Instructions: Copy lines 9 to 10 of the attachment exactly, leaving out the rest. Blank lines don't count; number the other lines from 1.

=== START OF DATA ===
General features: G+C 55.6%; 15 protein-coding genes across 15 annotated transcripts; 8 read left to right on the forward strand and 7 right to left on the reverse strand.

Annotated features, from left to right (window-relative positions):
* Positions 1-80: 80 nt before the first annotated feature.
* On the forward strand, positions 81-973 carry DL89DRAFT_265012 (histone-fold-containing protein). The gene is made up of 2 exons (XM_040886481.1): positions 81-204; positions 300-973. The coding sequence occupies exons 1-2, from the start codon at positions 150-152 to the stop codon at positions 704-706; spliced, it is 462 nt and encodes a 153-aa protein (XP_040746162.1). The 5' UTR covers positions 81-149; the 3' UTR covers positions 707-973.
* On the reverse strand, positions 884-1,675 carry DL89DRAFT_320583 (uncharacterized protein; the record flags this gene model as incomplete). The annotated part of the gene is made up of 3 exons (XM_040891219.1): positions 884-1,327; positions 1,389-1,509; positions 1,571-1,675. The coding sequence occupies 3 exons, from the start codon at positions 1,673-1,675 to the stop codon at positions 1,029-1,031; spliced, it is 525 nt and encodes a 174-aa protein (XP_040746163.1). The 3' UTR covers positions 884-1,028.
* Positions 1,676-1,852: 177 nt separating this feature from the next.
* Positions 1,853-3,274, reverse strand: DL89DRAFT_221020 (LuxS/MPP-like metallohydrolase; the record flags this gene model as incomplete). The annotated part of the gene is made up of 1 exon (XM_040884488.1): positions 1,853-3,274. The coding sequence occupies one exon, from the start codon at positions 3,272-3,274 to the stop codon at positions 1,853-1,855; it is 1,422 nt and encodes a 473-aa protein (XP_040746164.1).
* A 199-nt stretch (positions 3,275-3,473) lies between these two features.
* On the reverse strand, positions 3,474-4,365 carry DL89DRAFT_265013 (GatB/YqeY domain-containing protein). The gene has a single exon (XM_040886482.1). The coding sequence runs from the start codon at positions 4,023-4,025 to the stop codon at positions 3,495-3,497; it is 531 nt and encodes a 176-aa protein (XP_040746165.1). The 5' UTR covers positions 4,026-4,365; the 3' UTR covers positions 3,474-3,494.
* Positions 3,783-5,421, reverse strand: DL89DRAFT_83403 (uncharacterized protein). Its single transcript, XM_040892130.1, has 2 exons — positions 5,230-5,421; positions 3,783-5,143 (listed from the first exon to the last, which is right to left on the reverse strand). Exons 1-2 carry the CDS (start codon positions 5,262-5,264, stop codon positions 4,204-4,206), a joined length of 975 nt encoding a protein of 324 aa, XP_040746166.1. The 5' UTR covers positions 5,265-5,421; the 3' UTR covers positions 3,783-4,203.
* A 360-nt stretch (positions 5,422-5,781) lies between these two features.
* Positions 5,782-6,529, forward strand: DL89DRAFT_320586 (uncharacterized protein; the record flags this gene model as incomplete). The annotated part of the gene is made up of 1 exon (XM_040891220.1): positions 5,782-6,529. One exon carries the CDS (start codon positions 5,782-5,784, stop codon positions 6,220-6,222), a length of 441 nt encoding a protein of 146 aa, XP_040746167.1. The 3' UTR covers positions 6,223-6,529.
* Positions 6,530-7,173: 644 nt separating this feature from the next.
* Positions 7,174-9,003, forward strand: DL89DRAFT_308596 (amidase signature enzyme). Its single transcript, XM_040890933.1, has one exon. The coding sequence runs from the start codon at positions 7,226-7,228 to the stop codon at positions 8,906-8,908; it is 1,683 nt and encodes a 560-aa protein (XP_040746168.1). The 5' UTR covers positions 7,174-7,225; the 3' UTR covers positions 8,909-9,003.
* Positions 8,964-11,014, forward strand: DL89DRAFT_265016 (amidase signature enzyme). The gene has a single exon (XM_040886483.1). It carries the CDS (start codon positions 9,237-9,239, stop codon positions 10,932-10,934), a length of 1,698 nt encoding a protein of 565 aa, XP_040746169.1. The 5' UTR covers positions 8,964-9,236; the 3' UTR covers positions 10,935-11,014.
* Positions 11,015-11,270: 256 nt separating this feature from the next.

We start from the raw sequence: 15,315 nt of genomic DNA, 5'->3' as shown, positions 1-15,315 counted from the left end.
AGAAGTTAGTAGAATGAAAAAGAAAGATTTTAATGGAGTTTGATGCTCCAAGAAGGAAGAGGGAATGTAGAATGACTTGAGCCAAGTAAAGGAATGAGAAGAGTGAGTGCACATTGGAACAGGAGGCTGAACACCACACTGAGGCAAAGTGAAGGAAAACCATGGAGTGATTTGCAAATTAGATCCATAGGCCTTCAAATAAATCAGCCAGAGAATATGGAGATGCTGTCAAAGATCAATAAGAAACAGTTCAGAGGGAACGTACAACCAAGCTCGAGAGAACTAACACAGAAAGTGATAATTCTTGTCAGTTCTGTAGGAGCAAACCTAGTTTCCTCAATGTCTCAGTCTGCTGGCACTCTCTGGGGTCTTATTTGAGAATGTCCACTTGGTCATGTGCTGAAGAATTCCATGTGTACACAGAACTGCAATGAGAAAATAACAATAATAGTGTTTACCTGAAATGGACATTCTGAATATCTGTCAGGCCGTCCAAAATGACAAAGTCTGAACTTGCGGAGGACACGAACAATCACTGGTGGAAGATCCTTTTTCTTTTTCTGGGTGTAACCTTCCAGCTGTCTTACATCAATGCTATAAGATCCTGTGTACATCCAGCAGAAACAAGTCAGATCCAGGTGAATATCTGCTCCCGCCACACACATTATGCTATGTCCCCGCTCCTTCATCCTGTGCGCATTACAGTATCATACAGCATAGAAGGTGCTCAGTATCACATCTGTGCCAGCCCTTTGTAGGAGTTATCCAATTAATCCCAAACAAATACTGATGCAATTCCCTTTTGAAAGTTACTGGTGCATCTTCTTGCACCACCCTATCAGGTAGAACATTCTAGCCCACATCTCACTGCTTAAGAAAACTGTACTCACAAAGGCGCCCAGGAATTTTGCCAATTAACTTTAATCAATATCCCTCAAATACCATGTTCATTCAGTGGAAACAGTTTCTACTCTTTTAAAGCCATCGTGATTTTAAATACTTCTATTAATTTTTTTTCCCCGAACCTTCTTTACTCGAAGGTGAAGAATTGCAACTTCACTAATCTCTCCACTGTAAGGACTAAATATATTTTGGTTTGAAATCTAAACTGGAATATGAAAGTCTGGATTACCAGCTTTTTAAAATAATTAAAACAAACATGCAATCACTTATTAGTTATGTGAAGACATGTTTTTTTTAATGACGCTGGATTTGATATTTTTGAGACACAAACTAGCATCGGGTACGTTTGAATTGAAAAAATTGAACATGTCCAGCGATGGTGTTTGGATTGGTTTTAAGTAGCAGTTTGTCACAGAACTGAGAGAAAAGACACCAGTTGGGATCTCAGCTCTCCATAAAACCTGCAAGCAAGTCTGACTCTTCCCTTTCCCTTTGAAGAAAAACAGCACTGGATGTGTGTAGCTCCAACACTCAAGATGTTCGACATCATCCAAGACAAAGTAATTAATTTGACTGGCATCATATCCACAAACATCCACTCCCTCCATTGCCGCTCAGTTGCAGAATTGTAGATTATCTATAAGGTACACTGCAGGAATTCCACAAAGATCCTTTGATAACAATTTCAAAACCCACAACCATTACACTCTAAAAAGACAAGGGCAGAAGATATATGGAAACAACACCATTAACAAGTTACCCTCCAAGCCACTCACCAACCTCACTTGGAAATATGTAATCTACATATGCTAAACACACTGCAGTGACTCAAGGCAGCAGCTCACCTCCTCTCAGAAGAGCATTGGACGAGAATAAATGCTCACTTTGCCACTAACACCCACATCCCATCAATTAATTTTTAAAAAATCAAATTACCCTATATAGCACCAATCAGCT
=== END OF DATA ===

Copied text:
* On the reverse strand, positions 3,474-4,365 carry DL89DRAFT_265013 (GatB/YqeY domain-containing protein). The gene has a single exon (XM_040886482.1). The coding sequence runs from the start codon at positions 4,023-4,025 to the stop codon at positions 3,495-3,497; it is 531 nt and encodes a 176-aa protein (XP_040746165.1). The 5' UTR covers positions 4,026-4,365; the 3' UTR covers positions 3,474-3,494.
* Positions 3,783-5,421, reverse strand: DL89DRAFT_83403 (uncharacterized protein). Its single transcript, XM_040892130.1, has 2 exons — positions 5,230-5,421; positions 3,783-5,143 (listed from the first exon to the last, which is right to left on the reverse strand). Exons 1-2 carry the CDS (start codon positions 5,262-5,264, stop codon positions 4,204-4,206), a joined length of 975 nt encoding a protein of 324 aa, XP_040746166.1. The 5' UTR covers positions 5,265-5,421; the 3' UTR covers positions 3,783-4,203.